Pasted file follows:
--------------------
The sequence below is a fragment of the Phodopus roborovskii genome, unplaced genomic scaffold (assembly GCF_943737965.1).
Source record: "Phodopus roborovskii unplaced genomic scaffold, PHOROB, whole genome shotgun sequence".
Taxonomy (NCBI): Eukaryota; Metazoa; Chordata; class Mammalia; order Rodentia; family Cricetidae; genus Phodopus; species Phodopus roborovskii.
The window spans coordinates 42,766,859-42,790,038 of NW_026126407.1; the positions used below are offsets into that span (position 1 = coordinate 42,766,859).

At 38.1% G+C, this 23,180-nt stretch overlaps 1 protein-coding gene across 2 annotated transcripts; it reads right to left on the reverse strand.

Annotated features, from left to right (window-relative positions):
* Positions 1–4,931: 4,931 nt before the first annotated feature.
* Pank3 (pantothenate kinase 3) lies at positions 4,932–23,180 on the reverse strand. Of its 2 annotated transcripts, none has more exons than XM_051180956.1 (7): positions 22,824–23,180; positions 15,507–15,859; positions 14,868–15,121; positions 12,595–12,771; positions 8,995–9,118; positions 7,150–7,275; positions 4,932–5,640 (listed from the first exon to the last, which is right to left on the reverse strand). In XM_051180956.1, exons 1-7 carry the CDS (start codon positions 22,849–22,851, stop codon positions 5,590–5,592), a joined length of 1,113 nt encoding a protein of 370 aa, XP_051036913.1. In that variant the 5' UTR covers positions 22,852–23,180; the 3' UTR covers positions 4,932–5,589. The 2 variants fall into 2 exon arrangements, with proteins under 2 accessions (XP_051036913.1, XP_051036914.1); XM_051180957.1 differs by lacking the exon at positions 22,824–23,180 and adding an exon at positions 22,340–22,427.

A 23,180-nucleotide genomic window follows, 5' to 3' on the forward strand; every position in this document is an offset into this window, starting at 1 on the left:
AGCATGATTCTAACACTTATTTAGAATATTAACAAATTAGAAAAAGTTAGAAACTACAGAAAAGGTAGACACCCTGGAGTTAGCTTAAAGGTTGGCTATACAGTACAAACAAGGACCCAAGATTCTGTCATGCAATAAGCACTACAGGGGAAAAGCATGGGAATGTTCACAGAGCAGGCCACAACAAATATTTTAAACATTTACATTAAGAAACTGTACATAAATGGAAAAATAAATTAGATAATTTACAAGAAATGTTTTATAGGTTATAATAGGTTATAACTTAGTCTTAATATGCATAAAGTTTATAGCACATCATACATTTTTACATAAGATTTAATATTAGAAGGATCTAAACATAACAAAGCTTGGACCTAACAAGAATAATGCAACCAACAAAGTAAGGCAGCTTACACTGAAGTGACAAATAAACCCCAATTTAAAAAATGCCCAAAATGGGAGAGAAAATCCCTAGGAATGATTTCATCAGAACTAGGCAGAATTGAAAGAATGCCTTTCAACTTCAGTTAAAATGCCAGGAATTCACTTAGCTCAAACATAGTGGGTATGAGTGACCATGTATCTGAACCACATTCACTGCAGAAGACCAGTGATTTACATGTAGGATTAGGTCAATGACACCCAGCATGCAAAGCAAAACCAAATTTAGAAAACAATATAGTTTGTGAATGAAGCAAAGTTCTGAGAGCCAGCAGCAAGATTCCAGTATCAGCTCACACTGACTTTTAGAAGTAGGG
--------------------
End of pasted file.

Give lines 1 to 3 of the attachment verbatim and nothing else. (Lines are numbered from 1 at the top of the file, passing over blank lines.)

The sequence below is a fragment of the Phodopus roborovskii genome, unplaced genomic scaffold (assembly GCF_943737965.1).
Source record: "Phodopus roborovskii unplaced genomic scaffold, PHOROB, whole genome shotgun sequence".
Taxonomy (NCBI): Eukaryota; Metazoa; Chordata; class Mammalia; order Rodentia; family Cricetidae; genus Phodopus; species Phodopus roborovskii.